As an owner of a limited company, often the most tax-efficient way of paying yourself is through a mix of a small salary and dividends. The small salary is usually set to minimise income tax and National Insurance.
For the 2019/20 tax year a tax-efficient salary would typically be between £8,632 and £12,500 for the majority of people. For guidance on choosing the best salary for your directors, take a look at our guide on choosing a tax efficient salary.
By taking a small salary, you ensure that your National Insurance contributions are up to date and you are tax efficient by taking the rest of the profits you make as dividends.
What are dividends?
Dividends are a distribution of profits by a company to its shareholders. Dividend payments must be taken after corporation tax on the company profits is accounted for.
Why are dividends tax efficient?
Dividends are taxed at a lower rate than salary and do not incur National Insurance.
After the company pays 19% Corporation Tax, in the 2019/20 tax year, a basic rate tax payer (with a personal taxable income* of £50,000 or less) will pay 7.5% Income Tax on the dividends received over £2,000; a higher rate tax payer (with a personal income* of more than £50,000) will pay 32.5% Income Tax on the dividends received over £50,000.
As dividend income is added to your other taxable income and taxed last, you pay tax on dividend income based on your highest income tax band. As you have a dividend allowance of £2,000 you will only be taxed on amounts above this allowance.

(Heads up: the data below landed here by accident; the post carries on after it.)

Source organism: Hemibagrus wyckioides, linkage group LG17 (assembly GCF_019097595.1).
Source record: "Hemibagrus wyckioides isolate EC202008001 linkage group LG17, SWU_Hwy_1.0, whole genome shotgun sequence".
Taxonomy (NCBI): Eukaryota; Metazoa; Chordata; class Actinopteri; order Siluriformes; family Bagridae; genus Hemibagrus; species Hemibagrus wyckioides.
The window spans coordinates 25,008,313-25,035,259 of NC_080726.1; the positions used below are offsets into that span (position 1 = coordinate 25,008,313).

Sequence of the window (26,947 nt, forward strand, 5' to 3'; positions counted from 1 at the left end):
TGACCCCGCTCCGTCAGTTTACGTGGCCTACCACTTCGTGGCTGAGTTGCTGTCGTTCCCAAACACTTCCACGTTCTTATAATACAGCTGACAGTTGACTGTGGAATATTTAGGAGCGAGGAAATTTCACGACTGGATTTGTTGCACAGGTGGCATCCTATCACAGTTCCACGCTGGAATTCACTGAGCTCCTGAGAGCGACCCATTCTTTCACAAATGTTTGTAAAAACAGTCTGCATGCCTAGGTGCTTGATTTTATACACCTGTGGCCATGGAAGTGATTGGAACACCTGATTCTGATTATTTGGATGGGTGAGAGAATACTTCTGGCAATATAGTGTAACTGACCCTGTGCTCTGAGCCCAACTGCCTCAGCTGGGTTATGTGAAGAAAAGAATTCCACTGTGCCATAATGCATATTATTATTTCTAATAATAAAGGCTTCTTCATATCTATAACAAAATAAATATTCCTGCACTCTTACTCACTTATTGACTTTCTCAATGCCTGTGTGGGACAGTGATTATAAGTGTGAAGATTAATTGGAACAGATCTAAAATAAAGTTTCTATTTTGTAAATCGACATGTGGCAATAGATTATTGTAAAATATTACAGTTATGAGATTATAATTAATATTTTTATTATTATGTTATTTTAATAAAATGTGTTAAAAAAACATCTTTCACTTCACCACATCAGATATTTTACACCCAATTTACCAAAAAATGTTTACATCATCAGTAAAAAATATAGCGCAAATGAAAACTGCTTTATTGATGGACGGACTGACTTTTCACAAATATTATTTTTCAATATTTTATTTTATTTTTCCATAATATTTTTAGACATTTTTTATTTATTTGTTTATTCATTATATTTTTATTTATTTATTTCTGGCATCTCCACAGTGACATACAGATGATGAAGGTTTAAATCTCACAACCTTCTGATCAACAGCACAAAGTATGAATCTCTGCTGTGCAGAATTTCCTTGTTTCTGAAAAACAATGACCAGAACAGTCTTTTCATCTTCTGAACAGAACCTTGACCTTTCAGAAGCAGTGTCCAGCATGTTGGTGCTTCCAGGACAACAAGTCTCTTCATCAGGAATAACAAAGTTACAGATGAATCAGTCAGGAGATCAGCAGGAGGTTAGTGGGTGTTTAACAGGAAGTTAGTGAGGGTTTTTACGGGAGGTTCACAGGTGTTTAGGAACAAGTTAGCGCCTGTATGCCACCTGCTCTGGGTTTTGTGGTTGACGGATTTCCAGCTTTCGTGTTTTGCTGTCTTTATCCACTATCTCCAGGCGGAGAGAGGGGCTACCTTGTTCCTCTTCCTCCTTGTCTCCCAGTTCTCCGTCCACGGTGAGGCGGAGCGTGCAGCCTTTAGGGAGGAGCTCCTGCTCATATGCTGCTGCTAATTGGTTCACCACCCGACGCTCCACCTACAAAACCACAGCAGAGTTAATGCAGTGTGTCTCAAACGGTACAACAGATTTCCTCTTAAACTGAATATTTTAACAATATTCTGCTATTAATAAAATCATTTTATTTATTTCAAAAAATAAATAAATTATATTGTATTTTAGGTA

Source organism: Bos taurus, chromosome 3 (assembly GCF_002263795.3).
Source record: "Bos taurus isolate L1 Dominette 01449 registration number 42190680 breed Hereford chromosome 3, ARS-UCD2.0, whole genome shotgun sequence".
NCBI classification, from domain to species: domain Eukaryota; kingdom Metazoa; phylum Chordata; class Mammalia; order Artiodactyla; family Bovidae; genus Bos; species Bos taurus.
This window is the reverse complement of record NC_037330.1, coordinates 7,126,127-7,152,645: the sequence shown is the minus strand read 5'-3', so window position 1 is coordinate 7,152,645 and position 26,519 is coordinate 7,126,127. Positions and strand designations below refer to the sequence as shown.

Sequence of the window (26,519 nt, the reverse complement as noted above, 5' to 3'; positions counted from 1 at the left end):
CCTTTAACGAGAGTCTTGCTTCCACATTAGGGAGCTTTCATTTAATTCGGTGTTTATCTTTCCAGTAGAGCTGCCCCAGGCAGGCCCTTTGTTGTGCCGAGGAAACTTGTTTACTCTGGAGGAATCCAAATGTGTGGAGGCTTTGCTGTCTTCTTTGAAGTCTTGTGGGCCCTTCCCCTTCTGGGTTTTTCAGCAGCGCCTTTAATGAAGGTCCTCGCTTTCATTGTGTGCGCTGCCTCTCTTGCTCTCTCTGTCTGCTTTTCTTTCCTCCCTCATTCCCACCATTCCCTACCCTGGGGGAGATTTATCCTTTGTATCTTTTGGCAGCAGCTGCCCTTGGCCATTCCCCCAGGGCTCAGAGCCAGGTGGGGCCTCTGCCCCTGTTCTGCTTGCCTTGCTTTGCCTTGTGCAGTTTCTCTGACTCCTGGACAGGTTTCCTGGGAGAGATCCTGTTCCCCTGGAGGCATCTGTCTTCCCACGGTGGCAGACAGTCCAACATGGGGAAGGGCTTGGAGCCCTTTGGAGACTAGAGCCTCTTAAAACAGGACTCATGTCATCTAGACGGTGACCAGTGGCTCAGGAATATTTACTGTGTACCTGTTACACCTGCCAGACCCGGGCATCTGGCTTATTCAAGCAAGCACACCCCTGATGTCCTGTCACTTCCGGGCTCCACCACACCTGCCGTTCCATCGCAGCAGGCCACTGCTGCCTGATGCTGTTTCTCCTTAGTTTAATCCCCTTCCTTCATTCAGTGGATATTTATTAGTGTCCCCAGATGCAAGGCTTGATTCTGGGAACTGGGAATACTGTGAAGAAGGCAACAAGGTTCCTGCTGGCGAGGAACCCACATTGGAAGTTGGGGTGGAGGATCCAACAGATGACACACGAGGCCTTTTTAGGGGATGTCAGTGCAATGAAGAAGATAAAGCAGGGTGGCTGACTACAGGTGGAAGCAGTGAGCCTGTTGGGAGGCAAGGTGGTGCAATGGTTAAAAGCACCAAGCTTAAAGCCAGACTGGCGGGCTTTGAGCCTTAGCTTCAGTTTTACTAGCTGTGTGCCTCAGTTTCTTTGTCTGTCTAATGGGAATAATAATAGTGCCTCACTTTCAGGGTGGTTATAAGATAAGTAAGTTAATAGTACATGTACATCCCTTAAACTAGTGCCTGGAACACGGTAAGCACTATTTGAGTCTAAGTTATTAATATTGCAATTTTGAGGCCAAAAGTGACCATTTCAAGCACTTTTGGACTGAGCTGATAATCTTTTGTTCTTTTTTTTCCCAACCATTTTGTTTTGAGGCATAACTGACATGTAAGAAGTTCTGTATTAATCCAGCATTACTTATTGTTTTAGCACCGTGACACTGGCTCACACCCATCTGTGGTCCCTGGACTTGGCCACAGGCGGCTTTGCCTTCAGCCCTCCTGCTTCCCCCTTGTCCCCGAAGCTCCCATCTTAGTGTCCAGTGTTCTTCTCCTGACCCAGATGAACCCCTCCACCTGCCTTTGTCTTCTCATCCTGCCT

The tax to pay on income (including the dividends you pay yourself) is calculated at the end of the tax year via your self assessment tax return and paid by you personally.
When can you pay dividends?
You can distribute dividends any time and at any frequency throughout the year, providing there is enough profit in your company to do so. You need to ensure that all the dividend payments are covered by the company profits net of corporation tax. So what does this look like from a contractor or consultant’s point of view?
Income (minus the VAT if you are VAT registered) from contracts outside of IR35**
Less Expenditure (salary, employers NIC, all business expenses)
= Taxable profit
Less Corporation Tax @19%
=Maximum dividend available for distribution to shareholders
**A note on IR35 – Dividends cannot be taken on contracts falling within IR35. You must take all the income earned from these as salary. For more information on IR35, look at our IR35 guide. Any income from contracts falling inside IR35 must be treated separately.
Most contractors and small business owners pay dividends frequently throughout the year. All you need to do is ensure that the dividends you distribute are covered by the profits net of expected Corporation tax and that you leave enough cash within the business as operating capital to meet your future outgoings.
How do you pay dividends?
Every limited company has to ensure that they document the declaration of dividends appropriately. Here are the typical steps that are required before a dividend can be paid. This can be onerous if you have to produce the documentation yourself.
- Calculate the company profit available.
- Hold a director’s meeting and produce minutes documenting the dividend payment decision.
- Print and retain the minutes.
- Produce a dividend voucher detailing the dividend payment.
- Declare the dividend.
You can create a dividend and download the minutes and dividend voucher detailing the payment with a few simple clicks. Then all you need to do is make the payment to the shareholders.